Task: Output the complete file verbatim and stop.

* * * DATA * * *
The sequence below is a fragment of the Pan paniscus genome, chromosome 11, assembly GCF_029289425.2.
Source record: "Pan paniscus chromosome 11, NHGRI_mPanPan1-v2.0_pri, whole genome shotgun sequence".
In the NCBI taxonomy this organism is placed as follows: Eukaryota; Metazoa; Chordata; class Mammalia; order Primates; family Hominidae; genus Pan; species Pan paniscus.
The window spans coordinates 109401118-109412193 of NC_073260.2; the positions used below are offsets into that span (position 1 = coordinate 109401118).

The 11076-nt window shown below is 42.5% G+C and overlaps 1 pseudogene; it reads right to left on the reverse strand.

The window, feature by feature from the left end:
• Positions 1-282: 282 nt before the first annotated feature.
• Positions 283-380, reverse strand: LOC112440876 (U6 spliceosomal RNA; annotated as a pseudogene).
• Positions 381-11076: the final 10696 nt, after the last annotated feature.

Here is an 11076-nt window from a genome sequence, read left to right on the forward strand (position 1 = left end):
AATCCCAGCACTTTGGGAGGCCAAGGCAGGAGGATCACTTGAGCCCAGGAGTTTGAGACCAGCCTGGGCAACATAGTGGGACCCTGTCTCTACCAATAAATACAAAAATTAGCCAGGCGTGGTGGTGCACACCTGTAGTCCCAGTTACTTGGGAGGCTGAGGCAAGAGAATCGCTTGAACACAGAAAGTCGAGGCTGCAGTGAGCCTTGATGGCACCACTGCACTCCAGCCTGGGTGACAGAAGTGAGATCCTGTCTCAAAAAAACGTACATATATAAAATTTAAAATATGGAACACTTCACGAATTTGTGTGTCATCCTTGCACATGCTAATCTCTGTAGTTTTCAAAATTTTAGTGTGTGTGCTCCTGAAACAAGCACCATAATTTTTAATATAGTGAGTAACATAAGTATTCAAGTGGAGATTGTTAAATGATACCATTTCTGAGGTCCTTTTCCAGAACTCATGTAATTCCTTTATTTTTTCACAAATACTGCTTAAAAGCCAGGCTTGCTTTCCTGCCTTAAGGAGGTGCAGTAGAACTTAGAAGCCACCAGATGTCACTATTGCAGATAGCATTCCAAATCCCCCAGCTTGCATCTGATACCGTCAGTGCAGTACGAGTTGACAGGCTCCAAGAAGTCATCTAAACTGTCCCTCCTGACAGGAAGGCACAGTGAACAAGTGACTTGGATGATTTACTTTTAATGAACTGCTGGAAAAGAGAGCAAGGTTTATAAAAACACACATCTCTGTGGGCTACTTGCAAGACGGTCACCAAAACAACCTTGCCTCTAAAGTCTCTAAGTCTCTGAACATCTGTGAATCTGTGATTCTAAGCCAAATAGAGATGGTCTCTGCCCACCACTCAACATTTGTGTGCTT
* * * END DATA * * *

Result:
The sequence below is a fragment of the Pan paniscus genome, chromosome 11, assembly GCF_029289425.2.
Source record: "Pan paniscus chromosome 11, NHGRI_mPanPan1-v2.0_pri, whole genome shotgun sequence".
In the NCBI taxonomy this organism is placed as follows: Eukaryota; Metazoa; Chordata; class Mammalia; order Primates; family Hominidae; genus Pan; species Pan paniscus.
The window spans coordinates 109401118-109412193 of NC_073260.2; the positions used below are offsets into that span (position 1 = coordinate 109401118).

The 11076-nt window shown below is 42.5% G+C and overlaps 1 pseudogene; it reads right to left on the reverse strand.

The window, feature by feature from the left end:
• Positions 1-282: 282 nt before the first annotated feature.
• Positions 283-380, reverse strand: LOC112440876 (U6 spliceosomal RNA; annotated as a pseudogene).
• Positions 381-11076: the final 10696 nt, after the last annotated feature.

Here is an 11076-nt window from a genome sequence, read left to right on the forward strand (position 1 = left end):
AATCCCAGCACTTTGGGAGGCCAAGGCAGGAGGATCACTTGAGCCCAGGAGTTTGAGACCAGCCTGGGCAACATAGTGGGACCCTGTCTCTACCAATAAATACAAAAATTAGCCAGGCGTGGTGGTGCACACCTGTAGTCCCAGTTACTTGGGAGGCTGAGGCAAGAGAATCGCTTGAACACAGAAAGTCGAGGCTGCAGTGAGCCTTGATGGCACCACTGCACTCCAGCCTGGGTGACAGAAGTGAGATCCTGTCTCAAAAAAACGTACATATATAAAATTTAAAATATGGAACACTTCACGAATTTGTGTGTCATCCTTGCACATGCTAATCTCTGTAGTTTTCAAAATTTTAGTGTGTGTGCTCCTGAAACAAGCACCATAATTTTTAATATAGTGAGTAACATAAGTATTCAAGTGGAGATTGTTAAATGATACCATTTCTGAGGTCCTTTTCCAGAACTCATGTAATTCCTTTATTTTTTCACAAATACTGCTTAAAAGCCAGGCTTGCTTTCCTGCCTTAAGGAGGTGCAGTAGAACTTAGAAGCCACCAGATGTCACTATTGCAGATAGCATTCCAAATCCCCCAGCTTGCATCTGATACCGTCAGTGCAGTACGAGTTGACAGGCTCCAAGAAGTCATCTAAACTGTCCCTCCTGACAGGAAGGCACAGTGAACAAGTGACTTGGATGATTTACTTTTAATGAACTGCTGGAAAAGAGAGCAAGGTTTATAAAAACACACATCTCTGTGGGCTACTTGCAAGACGGTCACCAAAACAACCTTGCCTCTAAAGTCTCTAAGTCTCTGAACATCTGTGAATCTGTGATTCTAAGCCAAATAGAGATGGTCTCTGCCCACCACTCAACATTTGTGTGCTT